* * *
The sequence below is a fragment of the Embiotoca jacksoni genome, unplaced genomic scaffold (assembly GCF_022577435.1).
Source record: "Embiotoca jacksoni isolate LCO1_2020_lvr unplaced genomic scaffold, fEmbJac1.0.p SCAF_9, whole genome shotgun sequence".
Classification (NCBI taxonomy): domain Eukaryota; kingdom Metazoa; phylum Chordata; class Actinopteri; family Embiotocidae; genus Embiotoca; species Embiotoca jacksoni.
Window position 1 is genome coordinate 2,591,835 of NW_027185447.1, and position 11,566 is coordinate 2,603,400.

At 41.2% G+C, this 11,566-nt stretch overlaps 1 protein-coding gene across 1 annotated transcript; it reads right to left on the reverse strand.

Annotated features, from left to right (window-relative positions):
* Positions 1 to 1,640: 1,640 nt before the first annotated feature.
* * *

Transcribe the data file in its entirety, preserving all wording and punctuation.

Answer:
The sequence below is a fragment of the Embiotoca jacksoni genome, unplaced genomic scaffold (assembly GCF_022577435.1).
Source record: "Embiotoca jacksoni isolate LCO1_2020_lvr unplaced genomic scaffold, fEmbJac1.0.p SCAF_9, whole genome shotgun sequence".
Classification (NCBI taxonomy): domain Eukaryota; kingdom Metazoa; phylum Chordata; class Actinopteri; family Embiotocidae; genus Embiotoca; species Embiotoca jacksoni.
Window position 1 is genome coordinate 2,591,835 of NW_027185447.1, and position 11,566 is coordinate 2,603,400.

At 41.2% G+C, this 11,566-nt stretch overlaps 1 protein-coding gene across 1 annotated transcript; it reads right to left on the reverse strand.

Annotated features, from left to right (window-relative positions):
* Positions 1 to 1,640: 1,640 nt before the first annotated feature.